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WASHINGTON — The U.S. Department of the Treasury yesterday told tribal leaders that they have two more weeks to meet each of the two respective deadlines involved with the $20 billion tribally-focused coronavirus relief portion of the American Rescue Plan (ARP).

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“Treasury has made the determination to extend the deadline for requesting funds in the Treasury Submission Portal for the first payment from Monday, May 24, 2021 to June 7, 2021, 11:59 PST,” Nancy Montoya, Treasury’s Tribal Affairs Program Coordinator, wrote to tribal leaders in an email and letter. She is the point of contact for tribal consultation with the department.

“Additionally, because of this first extension, Treasury has also made the determination to extend the second deadline for confirming 2019 employment numbers in the Treasury Submissions Portal for the second payment from June 7, 2021 to June 21, 2021, 11:59 PST,” she added. 

Many of the 608 entities (574 federally recognized tribes and 34 additional sub-bands with governing bodies) eligible for a slice of the first $1 billion in ARP funding have already turned in their applications, but even those who have done so admit it has been a challenge to meet the on-the-ground needs of their constituents while also fulfilling seemingly arbitrary deadlines set by the federal government. 

To get a slice of the additional $19 billion, tribes must confirm previously supplied enrollment numbers by the June 7 deadline and gather employment numbers for Treasury by the June 21 deadline. 

[RELATED: DOWN TO THE WIRE: Tribes scramble for piece of $20B American Rescue Plan funding]

Claudia Gonzales, chairwoman of the Picayune Rancheria of Chukchansi Indians in California, said her tribe has worked diligently to meet various deadlines involving COVID-19 relief under both the Biden and Trump administrations, but her own tribe’s lawyer, Brendan Ludwick, said at the same time that it has felt like going through “gymnastics to spend the funds correctly.” 

Ludwick noted that under the Trump administration’s tribal pandemic funding, tribes had only one year to spend funds before they were to be returned to Treasury, but this time there is approximately five years to spend ARP monies, “so that’s more time to plan to do more good things for the tribe.”

Will Stringer, a policy specialist with NAFOA, formerly called the Native American Finance Officers Association, shed light on some problems involving the ARP application process for tribes to date. 

“I believe there were some concerns expressed (from tribal leaders) about connectivity and technical issues,” Stringer said. 

However, Stringer added that “the process is very straightforward” for tribes to apply for all three streams of money when everything technical is working as it should.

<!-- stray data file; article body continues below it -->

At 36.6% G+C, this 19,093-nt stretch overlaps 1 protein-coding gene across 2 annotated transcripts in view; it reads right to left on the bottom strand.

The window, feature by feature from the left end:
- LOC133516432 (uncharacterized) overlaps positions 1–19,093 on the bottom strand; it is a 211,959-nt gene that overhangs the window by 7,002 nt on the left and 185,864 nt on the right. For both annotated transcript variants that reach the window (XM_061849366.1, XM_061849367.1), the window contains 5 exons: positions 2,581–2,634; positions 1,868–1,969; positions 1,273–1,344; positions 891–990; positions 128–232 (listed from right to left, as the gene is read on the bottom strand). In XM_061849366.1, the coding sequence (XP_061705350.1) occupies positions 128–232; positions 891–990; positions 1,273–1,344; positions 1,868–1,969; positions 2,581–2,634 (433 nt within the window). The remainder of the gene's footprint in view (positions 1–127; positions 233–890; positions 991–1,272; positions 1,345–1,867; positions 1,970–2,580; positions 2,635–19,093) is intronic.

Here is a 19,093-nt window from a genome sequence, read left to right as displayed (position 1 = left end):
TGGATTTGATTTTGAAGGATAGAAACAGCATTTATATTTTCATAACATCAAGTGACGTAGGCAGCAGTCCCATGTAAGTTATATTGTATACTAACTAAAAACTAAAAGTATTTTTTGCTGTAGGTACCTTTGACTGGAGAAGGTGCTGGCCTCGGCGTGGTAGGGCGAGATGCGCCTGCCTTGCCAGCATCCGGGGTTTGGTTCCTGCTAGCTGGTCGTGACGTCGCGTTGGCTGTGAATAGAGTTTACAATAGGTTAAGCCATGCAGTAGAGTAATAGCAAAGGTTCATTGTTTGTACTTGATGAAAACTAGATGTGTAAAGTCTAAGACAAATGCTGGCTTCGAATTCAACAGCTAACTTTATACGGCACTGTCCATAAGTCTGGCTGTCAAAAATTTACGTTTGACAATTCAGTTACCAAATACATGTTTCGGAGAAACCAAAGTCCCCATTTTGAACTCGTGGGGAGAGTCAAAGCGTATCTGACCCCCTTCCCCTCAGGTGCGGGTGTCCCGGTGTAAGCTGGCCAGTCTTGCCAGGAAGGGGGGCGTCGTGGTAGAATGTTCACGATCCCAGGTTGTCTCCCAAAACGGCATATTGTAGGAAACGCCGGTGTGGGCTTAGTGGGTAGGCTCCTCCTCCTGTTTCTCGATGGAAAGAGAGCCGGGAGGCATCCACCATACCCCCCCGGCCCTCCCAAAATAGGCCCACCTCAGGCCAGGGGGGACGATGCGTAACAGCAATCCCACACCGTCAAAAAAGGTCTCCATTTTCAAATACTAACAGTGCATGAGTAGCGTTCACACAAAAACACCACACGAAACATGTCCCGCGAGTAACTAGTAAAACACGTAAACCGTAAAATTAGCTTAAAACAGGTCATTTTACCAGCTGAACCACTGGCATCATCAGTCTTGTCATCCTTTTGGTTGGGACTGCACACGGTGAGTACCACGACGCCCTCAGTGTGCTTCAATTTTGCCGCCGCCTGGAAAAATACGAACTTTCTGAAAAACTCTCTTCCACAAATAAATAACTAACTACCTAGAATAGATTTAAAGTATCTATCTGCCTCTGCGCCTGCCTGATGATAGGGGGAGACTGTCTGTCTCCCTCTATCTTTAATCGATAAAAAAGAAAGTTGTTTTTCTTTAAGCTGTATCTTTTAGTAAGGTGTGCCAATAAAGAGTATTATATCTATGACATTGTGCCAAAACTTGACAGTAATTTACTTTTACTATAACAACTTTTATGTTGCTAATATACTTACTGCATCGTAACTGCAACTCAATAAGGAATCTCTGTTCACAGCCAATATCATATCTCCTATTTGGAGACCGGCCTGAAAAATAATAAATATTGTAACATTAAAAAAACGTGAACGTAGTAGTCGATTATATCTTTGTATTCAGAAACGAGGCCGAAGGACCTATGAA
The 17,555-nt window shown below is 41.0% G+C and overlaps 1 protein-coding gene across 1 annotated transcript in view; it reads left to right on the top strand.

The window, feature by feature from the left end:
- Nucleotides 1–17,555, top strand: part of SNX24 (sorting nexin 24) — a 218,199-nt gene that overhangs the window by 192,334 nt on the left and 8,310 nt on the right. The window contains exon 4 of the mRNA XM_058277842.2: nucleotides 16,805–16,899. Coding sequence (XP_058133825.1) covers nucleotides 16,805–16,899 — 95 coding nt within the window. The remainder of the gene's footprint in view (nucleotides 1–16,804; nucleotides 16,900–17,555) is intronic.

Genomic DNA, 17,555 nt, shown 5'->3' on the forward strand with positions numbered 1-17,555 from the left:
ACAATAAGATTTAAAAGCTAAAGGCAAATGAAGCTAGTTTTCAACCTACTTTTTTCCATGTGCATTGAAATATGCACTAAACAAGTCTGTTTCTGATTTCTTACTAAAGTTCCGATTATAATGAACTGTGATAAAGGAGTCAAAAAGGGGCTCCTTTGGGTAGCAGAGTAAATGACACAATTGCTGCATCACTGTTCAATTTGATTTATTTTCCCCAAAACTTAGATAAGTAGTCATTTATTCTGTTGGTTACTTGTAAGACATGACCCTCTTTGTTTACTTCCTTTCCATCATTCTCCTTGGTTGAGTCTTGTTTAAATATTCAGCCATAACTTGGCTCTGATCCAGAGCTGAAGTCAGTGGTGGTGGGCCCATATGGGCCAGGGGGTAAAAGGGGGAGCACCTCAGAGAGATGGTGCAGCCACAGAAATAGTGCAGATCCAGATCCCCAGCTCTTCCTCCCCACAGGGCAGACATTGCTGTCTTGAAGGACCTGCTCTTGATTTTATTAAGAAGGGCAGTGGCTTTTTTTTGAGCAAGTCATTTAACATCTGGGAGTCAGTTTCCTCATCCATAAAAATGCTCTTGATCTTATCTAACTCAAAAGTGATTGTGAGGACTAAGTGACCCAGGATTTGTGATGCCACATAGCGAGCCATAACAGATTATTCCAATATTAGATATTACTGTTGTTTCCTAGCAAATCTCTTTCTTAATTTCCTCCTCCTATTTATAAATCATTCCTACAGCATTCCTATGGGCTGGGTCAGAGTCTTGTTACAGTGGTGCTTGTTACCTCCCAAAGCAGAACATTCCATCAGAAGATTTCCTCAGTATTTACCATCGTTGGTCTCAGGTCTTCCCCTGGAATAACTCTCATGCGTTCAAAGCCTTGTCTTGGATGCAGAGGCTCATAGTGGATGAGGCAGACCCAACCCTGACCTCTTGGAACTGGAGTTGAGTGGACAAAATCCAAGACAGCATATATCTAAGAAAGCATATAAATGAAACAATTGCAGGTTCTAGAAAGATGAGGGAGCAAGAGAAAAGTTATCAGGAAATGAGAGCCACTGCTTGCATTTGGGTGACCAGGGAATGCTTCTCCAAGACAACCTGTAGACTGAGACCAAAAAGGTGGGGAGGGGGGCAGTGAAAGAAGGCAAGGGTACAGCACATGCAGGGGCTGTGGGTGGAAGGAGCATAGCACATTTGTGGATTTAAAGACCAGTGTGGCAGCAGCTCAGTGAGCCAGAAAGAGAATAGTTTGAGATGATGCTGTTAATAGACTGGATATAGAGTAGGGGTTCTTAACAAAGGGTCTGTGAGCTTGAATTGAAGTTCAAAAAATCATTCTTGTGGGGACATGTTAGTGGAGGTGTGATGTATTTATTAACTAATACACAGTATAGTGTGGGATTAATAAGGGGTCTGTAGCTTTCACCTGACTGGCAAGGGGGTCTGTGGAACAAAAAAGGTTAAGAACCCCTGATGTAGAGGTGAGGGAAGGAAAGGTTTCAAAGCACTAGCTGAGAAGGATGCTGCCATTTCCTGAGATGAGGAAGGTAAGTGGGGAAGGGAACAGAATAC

Treasury acknowledges some of the difficulties. 

“Over the past two weeks, Treasury has received many requests from Tribal leaders to extend the deadline for submitting required information for the two payments,” Montoya wrote in her letter. “In particular, Tribal governments requested additional time to address technical challenges or connectivity issues impacting their ability to request funds for the first payment in the Treasury Submissions Portal.” 

Under the Trump administration, Treasury refused to extend many of its coronavirus relief-related funding deadlines, which was a point of contention for many tribal leaders.

Meanwhile, the Biden administration held three official consultation sessions with tribes regarding the ARP funding and four informational sessions.

Treasury officials are encouraging tribal leaders to act fast despite the extended deadlines. 

“While the deadline for the first payment has been extended to June 7, 2021, we encourage Tribal governments to request their funds in the Treasury Submission Portal right away,” Montoya wrote. “After the first submissions of information, the first payment will be distributed 4-5 days after submission to assist you in addressing the economic and public health impacts in your Tribal community.”

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About The Author
Rob Capriccioso
Senior Editor
Rob Capriccioso serves as senior editor for Tribal Business News. An enrolled member of the Sault Ste. Marie Tribe of Chippewa Indians, Capriccioso formerly served as the D.C. bureau chief for Indian Country Today from 2011 through 2017, and started at the publication in 2008 as a general assignment reporter. He has also contributed to Inside Higher Ed, Politico, The New York Times, Forbes, The Guardian and Campaigns & Elections. He can be reached at rob [at]
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